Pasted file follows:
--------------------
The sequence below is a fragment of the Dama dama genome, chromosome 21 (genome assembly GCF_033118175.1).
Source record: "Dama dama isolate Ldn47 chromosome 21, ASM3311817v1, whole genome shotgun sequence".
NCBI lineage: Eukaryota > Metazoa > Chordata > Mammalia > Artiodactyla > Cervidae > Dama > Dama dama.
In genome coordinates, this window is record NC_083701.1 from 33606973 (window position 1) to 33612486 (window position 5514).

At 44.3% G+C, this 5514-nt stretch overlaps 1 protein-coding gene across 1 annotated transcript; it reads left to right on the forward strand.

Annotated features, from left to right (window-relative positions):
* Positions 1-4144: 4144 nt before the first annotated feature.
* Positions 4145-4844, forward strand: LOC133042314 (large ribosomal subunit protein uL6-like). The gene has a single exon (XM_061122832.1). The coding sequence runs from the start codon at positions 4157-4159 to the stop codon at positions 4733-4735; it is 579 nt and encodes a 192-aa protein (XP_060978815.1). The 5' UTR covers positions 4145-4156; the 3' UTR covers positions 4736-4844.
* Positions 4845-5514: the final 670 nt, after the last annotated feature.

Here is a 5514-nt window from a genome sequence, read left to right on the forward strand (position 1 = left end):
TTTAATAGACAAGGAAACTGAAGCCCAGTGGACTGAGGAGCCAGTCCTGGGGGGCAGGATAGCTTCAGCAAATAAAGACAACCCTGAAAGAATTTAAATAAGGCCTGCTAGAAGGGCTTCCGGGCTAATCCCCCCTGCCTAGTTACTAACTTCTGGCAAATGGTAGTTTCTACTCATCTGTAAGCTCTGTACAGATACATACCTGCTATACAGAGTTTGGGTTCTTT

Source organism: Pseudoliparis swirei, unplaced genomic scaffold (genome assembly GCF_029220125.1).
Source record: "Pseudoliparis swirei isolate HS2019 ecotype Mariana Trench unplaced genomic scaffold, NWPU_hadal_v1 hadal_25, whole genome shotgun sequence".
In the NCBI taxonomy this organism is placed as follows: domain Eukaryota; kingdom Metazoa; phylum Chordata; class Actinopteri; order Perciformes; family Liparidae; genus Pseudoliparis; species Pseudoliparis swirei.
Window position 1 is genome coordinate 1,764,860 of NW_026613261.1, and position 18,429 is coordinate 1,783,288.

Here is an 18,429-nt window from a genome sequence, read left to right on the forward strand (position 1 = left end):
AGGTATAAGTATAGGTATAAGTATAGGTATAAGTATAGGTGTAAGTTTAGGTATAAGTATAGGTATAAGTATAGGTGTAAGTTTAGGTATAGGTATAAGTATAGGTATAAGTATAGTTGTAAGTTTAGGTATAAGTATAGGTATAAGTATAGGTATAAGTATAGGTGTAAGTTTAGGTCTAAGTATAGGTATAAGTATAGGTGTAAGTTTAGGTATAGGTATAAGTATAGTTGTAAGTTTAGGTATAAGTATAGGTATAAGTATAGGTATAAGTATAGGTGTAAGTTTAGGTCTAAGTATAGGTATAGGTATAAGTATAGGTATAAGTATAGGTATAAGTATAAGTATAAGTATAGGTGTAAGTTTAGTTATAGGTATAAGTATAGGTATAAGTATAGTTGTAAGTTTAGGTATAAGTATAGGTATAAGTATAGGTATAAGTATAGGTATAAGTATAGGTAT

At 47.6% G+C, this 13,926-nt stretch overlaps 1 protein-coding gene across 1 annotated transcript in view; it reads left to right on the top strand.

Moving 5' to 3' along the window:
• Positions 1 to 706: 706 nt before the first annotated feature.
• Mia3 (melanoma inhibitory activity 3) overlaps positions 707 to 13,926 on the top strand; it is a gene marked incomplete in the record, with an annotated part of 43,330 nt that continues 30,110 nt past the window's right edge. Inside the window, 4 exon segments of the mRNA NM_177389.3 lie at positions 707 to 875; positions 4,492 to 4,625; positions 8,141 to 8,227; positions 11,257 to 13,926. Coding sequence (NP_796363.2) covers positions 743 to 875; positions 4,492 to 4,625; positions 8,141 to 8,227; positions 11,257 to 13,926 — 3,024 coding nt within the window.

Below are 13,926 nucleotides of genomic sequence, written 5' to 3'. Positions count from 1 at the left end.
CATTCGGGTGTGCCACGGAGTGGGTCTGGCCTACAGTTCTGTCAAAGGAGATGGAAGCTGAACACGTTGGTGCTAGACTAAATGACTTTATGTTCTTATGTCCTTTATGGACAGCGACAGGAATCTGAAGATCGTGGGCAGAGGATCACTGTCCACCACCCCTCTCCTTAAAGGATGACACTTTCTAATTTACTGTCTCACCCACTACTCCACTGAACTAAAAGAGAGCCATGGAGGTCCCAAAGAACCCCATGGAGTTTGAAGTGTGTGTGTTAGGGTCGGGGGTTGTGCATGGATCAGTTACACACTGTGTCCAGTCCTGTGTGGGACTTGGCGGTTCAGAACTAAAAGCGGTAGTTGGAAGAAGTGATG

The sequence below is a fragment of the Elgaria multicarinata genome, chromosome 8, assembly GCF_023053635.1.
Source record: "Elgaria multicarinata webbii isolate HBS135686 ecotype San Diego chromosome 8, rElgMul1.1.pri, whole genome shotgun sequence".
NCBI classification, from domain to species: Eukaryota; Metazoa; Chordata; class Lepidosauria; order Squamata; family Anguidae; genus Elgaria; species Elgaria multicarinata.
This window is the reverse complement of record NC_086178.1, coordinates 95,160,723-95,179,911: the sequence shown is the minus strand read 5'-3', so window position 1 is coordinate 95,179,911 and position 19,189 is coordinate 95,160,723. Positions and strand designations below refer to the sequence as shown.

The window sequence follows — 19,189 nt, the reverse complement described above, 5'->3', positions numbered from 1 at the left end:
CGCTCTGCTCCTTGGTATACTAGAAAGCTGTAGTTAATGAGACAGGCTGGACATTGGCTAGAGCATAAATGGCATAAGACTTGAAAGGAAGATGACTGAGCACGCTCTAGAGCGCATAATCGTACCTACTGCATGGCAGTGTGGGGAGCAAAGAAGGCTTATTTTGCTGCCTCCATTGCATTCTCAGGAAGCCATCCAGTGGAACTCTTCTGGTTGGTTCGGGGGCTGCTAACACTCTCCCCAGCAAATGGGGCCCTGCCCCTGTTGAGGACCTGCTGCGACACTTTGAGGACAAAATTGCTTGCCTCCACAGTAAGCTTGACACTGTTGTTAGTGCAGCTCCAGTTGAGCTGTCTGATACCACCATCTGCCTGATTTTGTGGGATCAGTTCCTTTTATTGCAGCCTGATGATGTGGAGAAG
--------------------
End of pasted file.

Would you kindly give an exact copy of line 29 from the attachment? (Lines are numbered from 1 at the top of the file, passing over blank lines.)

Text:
CGCTCTGCTCCTTGGTATACTAGAAAGCTGTAGTTAATGAGACAGGCTGGACATTGGCTAGAGCATAAATGGCATAAGACTTGAAAGGAAGATGACTGAGCACGCTCTAGAGCGCATAATCGTACCTACTGCATGGCAGTGTGGGGAGCAAAGAAGGCTTATTTTGCTGCCTCCATTGCATTCTCAGGAAGCCATCCAGTGGAACTCTTCTGGTTGGTTCGGGGGCTGCTAACACTCTCCCCAGCAAATGGGGCCCTGCCCCTGTTGAGGACCTGCTGCGACACTTTGAGGACAAAATTGCTTGCCTCCACAGTAAGCTTGACACTGTTGTTAGTGCAGCTCCAGTTGAGCTGTCTGATACCACCATCTGCCTGATTTTGTGGGATCAGTTCCTTTTATTGCAGCCTGATGATGTGGAGAAG